AN INTERNAL Chinese government post-mortem into the collapse of the $US19.5 billion Chinalco-Rio Tinto investment deal has exonerated both the Australian government and the Anglo-Australian miner.
Instead, it accepts the prevailing view in Australia that ordinary economic forces killed what would have been China's biggest foreign investment deal.
''Objectively speaking, the failure of the merger between Chinalco and Rio Tinto lies in the rapid recovery of the world resources market including the related stock market, which was beyond everyone's expectations,'' says the report to the State Council, seen by the Herald.
The report says the failure of the deal provides an opportunity for ''introspection'' and has exposed China's own lack of experience, talent and political acuity in investing the country's enormous savings abroad. Its clear-eyed conclusions undermine arguments that the arrest of Rio Tinto's Stern Hu and three colleagues was an act of revenge against Australia or the company following the collapse of the complex Chinalco deal on June 5 last year. Some observers, however, say top Chinese leaders who supported the Chinalco deal were undermined by its collapse, leaving them less willing or able to intervene to block the arrests.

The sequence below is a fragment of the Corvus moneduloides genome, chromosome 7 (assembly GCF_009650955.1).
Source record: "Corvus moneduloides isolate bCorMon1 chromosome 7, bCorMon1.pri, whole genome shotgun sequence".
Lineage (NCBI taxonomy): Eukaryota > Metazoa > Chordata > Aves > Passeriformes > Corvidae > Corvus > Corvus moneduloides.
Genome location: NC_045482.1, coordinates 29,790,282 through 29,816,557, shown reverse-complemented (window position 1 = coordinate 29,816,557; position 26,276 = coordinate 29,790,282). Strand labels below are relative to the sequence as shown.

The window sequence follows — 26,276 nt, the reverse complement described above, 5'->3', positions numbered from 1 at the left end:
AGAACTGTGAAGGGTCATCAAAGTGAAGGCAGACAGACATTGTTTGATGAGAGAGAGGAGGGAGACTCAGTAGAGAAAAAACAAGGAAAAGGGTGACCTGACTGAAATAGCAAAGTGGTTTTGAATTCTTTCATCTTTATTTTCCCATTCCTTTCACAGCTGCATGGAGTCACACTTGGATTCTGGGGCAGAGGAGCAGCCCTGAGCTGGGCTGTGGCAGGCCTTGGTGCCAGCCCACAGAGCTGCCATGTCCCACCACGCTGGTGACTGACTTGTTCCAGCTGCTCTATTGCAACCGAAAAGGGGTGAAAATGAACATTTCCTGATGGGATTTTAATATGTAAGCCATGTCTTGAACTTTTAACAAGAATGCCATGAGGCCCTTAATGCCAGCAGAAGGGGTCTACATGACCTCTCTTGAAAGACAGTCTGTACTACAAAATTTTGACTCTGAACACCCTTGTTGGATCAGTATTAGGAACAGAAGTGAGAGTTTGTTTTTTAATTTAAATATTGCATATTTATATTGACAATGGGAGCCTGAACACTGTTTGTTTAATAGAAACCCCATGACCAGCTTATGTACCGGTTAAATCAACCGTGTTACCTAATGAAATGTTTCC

The State Council document reveals a capacity to accept and learn from the Chinalco failure, which may lead to more politically sophisticated deals in future. It does not list the Rudd government or its Foreign Investment Review Board among Chinalco's many problems. It accepts ''all nations cannot avoid rebellious emotions of the public when they acquire overseas resources''.
But it also says the Australian backlash to the deal was bigger than expected, largely because of the behind-the-scenes effectiveness of Rio's chief rival.
''BHP Billiton took full advantage of its skilful mass media propaganda and its lobbying capacity to arouse public emotions and influence the judgments of government policy makers,'' it says.
It says BHP ''seized the point that Chinalco had a state-owned background''. It then lists its mistakes that contributed to losing the Australian PR war:
The near-simultaneous timing of Minmetal's bid for Oz Minerals and Valin Steel's investment in FMG.
Chinalco's strategy of keeping a low-profile ''lost opportunities for positive publicity''.
Chinalco regarded Rio's shareholders as unified and ''thus lacked sufficient communications with each important shareholder''.
Chinalco lacked experience in engaging its own lobbyists.
Chinalco wanted too much too fast by combining a large equity investment with separate joint ventures in individual assets.
The State Council document does not mention what many believe was another key problem: the promotion of the Chinalco chief, Xiao Yaqing, to deputy director general of the State Council at the time of the announcement of the deal, which confirmed the tight links between Chinese corporations and the state.
The $US19.5 billion investment deal was signed in February 2009 and collapsed in June, when Rio announced a joint venture with BHP Billiton.